Another Thing My Students Can't Grasp...

is that Marx and Engels were, in some ways, great admirers of capitalism. No matter how many times I say that they thought capitalism was a necessary historical phase, and how many quotes I show them praising the tremendous growth capitalism had produced, when I give them a multiple choice question, they keep choosing "Marx thought capitalism should never have happened."


  1. And on top of that, the claim that Marx was a ponderous, boring writer turns out to be a lie. I haven't read Capital and don't expect to, but I randomly followed a link to a passage of The 18th Brumaire of Louis Napoleon earlier this year and ended up reading the whole thing in a day because it was just that well-written. He knew how to turn a phrase, and he could be scathingly funny.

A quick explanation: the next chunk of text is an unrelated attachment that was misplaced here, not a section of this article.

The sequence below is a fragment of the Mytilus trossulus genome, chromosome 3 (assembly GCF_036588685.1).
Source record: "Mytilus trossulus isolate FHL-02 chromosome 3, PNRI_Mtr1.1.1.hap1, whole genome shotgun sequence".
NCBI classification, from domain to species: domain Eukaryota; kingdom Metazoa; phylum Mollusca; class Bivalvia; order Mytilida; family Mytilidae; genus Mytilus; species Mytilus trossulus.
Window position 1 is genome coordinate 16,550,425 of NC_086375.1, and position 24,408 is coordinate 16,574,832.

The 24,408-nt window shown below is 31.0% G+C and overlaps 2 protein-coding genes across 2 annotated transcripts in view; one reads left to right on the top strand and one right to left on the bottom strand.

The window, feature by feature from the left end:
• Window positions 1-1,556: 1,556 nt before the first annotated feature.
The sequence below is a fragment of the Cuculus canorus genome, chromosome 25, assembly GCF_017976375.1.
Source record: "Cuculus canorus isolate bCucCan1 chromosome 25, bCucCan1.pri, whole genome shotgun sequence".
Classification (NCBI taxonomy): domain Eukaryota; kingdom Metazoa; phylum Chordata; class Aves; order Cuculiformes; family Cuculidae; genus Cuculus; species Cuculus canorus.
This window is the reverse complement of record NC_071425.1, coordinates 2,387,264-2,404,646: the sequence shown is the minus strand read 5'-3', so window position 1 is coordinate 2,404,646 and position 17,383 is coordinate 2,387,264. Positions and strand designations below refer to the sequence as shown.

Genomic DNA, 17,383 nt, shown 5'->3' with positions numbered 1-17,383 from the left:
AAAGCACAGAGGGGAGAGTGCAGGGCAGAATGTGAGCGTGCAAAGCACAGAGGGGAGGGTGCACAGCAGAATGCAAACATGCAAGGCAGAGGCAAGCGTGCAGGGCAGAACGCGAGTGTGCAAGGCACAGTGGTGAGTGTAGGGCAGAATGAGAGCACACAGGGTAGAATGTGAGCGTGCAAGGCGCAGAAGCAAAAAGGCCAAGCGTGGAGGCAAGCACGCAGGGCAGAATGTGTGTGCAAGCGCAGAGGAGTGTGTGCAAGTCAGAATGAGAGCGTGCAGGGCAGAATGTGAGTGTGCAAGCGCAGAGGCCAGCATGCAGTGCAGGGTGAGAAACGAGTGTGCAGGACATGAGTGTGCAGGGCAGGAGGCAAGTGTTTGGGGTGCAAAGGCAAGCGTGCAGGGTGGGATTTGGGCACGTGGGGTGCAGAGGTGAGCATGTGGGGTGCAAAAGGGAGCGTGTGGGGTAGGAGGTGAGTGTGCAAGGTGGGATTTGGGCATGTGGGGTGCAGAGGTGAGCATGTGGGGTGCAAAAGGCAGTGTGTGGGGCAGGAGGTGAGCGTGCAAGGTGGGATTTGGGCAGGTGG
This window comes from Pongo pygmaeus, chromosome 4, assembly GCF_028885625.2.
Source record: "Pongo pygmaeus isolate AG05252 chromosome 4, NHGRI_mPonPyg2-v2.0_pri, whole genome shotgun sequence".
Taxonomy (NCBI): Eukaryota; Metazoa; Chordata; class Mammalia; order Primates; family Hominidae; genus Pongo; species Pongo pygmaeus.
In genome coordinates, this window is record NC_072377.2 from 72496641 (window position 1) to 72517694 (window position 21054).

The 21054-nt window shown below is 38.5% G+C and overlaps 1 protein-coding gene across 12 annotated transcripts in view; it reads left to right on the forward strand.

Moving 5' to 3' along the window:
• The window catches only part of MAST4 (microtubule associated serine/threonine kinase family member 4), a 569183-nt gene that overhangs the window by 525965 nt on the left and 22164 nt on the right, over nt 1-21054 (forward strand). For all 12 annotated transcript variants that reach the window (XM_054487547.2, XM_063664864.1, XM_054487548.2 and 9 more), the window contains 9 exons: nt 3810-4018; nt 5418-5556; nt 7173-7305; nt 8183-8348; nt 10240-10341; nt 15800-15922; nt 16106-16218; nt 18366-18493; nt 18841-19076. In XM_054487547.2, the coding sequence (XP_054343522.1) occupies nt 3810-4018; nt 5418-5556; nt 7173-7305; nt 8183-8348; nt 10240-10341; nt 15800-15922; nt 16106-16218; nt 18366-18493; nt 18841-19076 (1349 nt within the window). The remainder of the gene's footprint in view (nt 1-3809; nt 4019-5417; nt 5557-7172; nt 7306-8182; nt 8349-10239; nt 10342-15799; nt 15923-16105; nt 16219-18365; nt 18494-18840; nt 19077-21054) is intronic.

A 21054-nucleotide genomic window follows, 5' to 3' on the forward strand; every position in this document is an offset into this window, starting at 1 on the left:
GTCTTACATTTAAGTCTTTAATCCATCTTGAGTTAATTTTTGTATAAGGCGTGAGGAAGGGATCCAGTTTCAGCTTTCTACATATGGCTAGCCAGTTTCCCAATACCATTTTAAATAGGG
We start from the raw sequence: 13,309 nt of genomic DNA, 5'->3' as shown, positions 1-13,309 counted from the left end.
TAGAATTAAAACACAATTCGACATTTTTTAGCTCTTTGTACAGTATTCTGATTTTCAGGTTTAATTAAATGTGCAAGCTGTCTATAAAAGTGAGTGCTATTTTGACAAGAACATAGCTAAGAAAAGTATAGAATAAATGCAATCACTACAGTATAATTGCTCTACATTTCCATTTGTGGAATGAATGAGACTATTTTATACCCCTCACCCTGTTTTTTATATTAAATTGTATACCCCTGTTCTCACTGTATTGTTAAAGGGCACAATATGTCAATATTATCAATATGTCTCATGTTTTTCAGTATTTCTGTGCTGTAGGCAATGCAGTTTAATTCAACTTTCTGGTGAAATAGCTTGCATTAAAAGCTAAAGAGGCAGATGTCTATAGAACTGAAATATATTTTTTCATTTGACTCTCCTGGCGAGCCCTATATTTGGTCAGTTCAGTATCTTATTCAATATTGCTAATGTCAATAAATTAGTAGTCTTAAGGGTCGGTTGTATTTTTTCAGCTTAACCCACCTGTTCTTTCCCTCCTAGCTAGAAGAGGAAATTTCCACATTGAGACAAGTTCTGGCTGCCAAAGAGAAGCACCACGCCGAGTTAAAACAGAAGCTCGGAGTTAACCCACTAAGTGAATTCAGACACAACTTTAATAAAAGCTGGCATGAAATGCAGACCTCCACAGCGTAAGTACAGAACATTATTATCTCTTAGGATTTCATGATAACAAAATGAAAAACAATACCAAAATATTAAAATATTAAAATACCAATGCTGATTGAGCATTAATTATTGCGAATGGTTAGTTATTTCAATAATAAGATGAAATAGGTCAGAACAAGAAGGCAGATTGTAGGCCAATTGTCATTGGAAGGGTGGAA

I'm told his dispatches re the American Civil War are also excellent.

  2. It's their professor who is ponderous and boring, Jim.

  3. Indeed.

    Lenin et al, right up to at least 1905 and possibly 1917, assumed that Russia was not yet ready for a socialist revolution -- that it would have to fully emerge from feudalism, evolve a bourgeois middle class and a capitalist economy first.

    They assumed that because that's precisely how Marx and Engels envisioned things in their theory of history.


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